up and at ’em (commonly construed as
?up and Adam) is used a lot. Where did it originate?
- Anybody can ask a question
- Anybody can answer
- The best answers are voted up and rise to the top
I think it's a contraction and conflation of two orders Get Up! (meaning 'stand and prepare') and Get At Them! (meaning 'attack them'). The and is narrative, meaning 'and then'.
Both of these get's are causative/inchoative senses of be, and therefore phrases like be up and be at them also exist. The rest is just idiom formation, and occasionally spelling confusion and eggcorn creation.
The phrase is "up and at 'em" or more accurately "up and at them". According to the Phrase Finder, it probably comes from the military with the full command being "Up, Guards, and at 'em!"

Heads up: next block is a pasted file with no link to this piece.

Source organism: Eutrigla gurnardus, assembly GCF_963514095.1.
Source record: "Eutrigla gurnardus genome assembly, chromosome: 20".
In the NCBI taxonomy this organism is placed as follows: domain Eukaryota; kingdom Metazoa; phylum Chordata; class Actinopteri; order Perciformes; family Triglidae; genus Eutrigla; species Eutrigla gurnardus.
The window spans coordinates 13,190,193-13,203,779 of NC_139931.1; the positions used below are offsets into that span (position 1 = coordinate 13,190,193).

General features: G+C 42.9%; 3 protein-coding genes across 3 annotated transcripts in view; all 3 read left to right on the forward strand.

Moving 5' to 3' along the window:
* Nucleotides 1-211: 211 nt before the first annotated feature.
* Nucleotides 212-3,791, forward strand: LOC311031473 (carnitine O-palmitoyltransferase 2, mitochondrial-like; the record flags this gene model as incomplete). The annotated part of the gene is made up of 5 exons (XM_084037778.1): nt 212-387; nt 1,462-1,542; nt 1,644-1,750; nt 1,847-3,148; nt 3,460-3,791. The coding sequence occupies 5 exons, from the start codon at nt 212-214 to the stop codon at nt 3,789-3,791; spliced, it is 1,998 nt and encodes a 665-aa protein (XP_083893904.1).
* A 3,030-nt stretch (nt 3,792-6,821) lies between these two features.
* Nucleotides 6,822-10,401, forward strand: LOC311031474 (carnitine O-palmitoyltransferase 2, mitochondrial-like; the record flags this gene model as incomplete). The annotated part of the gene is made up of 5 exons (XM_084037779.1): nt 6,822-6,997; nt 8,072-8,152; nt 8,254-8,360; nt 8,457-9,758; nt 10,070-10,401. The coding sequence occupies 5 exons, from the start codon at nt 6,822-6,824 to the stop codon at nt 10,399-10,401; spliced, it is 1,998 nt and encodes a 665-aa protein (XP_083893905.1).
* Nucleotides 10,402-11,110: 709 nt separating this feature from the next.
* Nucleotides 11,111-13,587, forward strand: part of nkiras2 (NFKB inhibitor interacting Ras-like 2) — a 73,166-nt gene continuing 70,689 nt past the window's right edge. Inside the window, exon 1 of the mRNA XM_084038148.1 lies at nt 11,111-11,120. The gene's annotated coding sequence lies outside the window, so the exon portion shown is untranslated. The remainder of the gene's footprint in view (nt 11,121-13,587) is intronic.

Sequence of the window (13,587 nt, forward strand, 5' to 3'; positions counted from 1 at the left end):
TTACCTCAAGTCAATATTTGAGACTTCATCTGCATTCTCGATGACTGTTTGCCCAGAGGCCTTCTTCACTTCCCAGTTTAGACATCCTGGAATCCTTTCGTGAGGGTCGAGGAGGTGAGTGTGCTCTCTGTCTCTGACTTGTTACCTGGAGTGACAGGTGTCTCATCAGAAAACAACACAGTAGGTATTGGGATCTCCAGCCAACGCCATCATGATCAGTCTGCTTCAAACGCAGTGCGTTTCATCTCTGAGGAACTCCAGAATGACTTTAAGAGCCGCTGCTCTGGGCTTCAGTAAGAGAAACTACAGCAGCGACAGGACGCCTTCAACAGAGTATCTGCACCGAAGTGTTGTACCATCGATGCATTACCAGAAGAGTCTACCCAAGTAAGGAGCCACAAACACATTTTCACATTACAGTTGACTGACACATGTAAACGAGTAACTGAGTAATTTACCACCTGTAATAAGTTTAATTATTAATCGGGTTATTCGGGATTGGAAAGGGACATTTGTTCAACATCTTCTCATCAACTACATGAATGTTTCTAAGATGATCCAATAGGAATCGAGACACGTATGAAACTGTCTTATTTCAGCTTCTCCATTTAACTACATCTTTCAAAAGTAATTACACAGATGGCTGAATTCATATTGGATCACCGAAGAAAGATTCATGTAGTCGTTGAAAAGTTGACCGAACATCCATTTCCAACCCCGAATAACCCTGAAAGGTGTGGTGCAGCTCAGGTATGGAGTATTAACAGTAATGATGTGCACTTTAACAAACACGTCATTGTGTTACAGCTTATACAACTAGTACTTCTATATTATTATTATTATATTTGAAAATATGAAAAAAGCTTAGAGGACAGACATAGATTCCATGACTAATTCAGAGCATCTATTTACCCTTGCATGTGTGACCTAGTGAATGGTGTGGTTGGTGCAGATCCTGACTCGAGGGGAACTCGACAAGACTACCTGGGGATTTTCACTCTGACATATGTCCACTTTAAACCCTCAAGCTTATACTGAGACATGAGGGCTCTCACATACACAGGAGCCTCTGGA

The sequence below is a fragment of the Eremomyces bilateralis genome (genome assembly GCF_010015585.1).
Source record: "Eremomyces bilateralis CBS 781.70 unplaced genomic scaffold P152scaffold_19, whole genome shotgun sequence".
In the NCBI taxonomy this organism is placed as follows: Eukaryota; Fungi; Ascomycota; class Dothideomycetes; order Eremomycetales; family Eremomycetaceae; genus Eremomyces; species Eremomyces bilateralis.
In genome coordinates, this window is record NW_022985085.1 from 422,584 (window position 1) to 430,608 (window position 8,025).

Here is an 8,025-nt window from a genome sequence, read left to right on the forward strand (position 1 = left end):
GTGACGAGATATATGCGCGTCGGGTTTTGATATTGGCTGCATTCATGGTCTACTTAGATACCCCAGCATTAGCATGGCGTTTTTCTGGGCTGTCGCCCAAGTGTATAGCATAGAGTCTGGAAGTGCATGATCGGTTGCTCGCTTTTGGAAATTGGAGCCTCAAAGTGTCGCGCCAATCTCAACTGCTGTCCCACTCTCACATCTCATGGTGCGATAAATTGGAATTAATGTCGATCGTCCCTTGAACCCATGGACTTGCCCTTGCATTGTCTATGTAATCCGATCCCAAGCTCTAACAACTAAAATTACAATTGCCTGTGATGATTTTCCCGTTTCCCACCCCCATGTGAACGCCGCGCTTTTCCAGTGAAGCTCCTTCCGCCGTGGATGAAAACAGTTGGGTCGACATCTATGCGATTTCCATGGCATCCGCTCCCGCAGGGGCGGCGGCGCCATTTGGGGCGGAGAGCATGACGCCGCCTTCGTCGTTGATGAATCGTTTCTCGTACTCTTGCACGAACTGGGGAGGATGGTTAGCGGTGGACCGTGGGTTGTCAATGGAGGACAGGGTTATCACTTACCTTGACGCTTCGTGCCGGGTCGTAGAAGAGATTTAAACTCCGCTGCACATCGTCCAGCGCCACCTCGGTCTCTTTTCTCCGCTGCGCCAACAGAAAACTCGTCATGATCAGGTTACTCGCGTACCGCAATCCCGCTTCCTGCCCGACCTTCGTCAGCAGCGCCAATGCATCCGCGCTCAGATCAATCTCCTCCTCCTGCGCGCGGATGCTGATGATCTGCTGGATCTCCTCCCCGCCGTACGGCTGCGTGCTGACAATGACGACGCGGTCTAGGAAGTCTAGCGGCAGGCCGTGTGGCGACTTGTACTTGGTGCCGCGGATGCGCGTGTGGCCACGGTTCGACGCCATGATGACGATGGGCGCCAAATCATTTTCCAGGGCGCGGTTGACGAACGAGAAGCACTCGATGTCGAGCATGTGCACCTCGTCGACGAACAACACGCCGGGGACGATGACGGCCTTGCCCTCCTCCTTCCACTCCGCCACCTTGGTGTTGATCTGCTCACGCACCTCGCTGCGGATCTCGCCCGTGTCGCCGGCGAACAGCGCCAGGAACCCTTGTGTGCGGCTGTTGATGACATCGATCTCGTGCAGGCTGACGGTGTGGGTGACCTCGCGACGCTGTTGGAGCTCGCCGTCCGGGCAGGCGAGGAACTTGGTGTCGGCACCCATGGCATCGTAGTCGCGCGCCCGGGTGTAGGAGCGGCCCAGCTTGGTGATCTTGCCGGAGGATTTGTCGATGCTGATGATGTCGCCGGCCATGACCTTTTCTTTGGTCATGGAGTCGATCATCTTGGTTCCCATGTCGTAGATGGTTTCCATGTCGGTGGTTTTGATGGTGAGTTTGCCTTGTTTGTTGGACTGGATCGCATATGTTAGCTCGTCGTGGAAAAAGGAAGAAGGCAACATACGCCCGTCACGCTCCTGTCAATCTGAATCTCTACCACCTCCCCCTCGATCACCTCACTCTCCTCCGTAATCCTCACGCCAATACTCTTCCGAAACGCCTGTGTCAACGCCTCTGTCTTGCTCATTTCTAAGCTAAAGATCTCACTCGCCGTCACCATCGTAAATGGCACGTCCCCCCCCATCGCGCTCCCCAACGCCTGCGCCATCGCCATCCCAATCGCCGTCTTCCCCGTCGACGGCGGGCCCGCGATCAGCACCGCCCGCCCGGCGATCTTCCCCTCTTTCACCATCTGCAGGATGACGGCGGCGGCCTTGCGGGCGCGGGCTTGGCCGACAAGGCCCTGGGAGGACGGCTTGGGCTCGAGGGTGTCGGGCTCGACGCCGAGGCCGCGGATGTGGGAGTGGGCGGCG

We use this phrase a lot in Newfoundland where most of our people originated in Ireland. We use the phase as a way to say “get up and start working/moving”.
protected by Jason Bourne Jan 19 '13 at 19:20
Thank you for your interest in this question.
Because it has attracted low-quality or spam answers that had to be removed, posting an answer now requires 10 reputation on this site.
Would you like to answer one of these unanswered questions instead?